Faculty, Staff Share Perspectives on Freedom Day, June 19
By Mike Emery, 713-743-7197
Juneteenth, also known as Freedom Day or Emancipation Day, serves as a time for celebration and reflection. It’s a day that symbolizes the end of slavery in our nation and the start of a new age for Black Americans.
This year marks the 156th anniversary of Juneteenth (June 19), and the day holds particular significance in the greater Houston region. It was on this date in 1865 that Union General Gordon Granger arrived in Galveston declaring that all enslaved people were emancipated by General Order No. 3. This announcement came more than two years following the signing of the Emancipation Proclamation by President Abraham Lincoln, but Granger’s declaration further set into motion the freedom of more than 250,000 enslaved Texans.
While Juneteenth has been commemorated for well over a century, it did not become a federal holiday until 2021 following legislation signed by President Joe Biden.
This year, the University of Houston’s Center for Diversity and Inclusion (CDI) will begin its Juneteenth celebration a few days early in the Student Center. A gallery with historical facts and information on Juneteenth will be set up just outside of CDI (Suite B12 in the Student Center) starting June 16 and will remain on display through June 19. Commemorative Juneteenth shirts also will be handed out from 10 a.m. to 2 p.m. on June 16.
For Varselles Cummings, director of CDI, Juneteenth has always been a special day. As a child growing up in Fresno, California, he remembers the numerous events honoring this day. The upcoming gallery hosted by CDI will provide a platform to help members of the Cougar Community recognize the significance of this special day.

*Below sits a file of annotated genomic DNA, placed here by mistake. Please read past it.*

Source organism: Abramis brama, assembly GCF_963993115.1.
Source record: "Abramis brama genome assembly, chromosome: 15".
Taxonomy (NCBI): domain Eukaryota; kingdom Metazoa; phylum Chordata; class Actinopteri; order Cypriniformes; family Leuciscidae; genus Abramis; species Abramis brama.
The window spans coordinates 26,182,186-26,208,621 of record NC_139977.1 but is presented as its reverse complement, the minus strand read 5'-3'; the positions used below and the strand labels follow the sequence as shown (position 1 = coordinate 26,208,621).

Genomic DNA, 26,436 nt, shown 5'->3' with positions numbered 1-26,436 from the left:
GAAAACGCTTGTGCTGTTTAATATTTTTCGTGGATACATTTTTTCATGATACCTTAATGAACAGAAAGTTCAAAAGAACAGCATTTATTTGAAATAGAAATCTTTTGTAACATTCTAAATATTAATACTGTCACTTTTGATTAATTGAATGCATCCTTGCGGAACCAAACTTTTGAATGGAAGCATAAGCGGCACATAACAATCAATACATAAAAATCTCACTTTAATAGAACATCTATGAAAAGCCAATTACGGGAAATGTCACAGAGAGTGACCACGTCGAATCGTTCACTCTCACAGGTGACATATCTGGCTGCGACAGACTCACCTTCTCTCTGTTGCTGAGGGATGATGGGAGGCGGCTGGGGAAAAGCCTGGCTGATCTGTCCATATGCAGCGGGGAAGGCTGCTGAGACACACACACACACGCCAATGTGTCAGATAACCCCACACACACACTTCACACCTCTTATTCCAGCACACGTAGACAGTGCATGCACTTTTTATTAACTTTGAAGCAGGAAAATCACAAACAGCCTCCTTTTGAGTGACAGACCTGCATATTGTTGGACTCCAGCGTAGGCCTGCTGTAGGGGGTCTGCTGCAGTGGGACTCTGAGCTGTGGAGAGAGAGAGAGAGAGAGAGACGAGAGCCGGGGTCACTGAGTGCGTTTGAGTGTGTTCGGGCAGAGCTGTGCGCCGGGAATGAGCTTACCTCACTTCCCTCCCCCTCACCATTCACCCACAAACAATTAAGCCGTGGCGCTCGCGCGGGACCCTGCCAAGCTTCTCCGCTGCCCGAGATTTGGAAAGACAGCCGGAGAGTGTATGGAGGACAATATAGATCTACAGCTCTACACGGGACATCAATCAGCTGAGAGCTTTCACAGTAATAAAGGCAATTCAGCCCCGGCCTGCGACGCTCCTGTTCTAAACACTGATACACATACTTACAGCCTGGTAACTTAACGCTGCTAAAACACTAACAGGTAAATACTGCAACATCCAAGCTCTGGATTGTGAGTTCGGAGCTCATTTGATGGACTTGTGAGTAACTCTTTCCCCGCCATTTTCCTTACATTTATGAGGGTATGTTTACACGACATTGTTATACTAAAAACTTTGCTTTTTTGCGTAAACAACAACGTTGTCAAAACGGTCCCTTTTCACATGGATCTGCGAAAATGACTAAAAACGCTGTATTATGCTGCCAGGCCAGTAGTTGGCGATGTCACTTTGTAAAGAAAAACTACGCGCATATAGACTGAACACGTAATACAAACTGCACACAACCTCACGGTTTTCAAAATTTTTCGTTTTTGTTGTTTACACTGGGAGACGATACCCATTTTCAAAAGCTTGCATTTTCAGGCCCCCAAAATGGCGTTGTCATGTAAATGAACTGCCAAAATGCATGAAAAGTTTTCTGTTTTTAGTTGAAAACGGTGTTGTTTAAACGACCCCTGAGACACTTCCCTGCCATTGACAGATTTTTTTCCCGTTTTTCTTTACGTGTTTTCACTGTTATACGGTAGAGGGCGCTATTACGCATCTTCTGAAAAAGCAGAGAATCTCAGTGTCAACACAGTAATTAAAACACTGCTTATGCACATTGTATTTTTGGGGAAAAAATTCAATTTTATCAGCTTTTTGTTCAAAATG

“I think it’s great that Juneteenth is now more familiar to most Americans and that it is a federal holiday,” he said. “It’s also important to talk about this day and to understand that while Juneteenth is symbolic of the end of slavery, there were many challenges ahead for enslaved populations.”
Linda Reed, interim director of UH’s African American Studies Program, agrees. She added that Juneteenth offers an opportunity to pause and contemplate the concept of freedom. Just as important, the day should also be observed with a festive spirit.
“Just because we still have work to do with regard to race and other issues, doesn’t mean we should not celebrate,” she said. “We, as a University community, celebrate diversity and each other. Juneteenth is an extension of that. It offers an opportunity to truly recognize and appreciate this moment in history and its impact on African Americans in our country.”
Reed, who also serves an associate professor of history, recommended a few ways to become more familiar with the story of Juneteenth. The book “On Juneteenth” by Annette Gordon-Reed is a must-read, she said. A number of books on the topic also are available through UH Libraries.
Reed also advises a trip to Galveston to view the mural “Absolute Equality” by art collective the Creatives (led by Reginald Adams). This mural is part of the Freedom Walk, which retraces Granger’s arrival in Galveston and journey through the city to proclaim General Order No. 3.
Of course, festivities also are taking place much closer to campus. These include the Emancipation Conversations Lecture Series June 11 - 15 hosted by the Emancipation Park Conservancy (featuring UH alumna Michelle Barnes as a speaker) and Emancipation Park’s 150th Juneteenth Celebration on June 18 and 19.
Regardless of how Juneteenth is observed this year, it is critical to understand the origins of the holiday, its legacy, and how it can further inspire freedom in our world.
Like so many others, UH Staff Council President DaNesha Allen was raised with Juneteenth as a central holiday. She encourages her peers and others in our community to take a moment to honor those who fought for freedom, as well as those who endured the pain of bondage.
“Human rights are often taken for granted, but Juneteenth serves as a reminder that my ancestors were not afforded basic human rights because of the color of their skin,” said Allen, who serves as executive administrative assistant for the associate vice president for Office of Administration. “As Texans, we must remember that Juneteenth recognizes the day that African Americans in Texas received the news of emancipation. We celebrate the integrity and courage of the people who lost their lives as a result of slavery, and those who were emancipated and birthed future generations of people who contribute to the greater good in the world today.”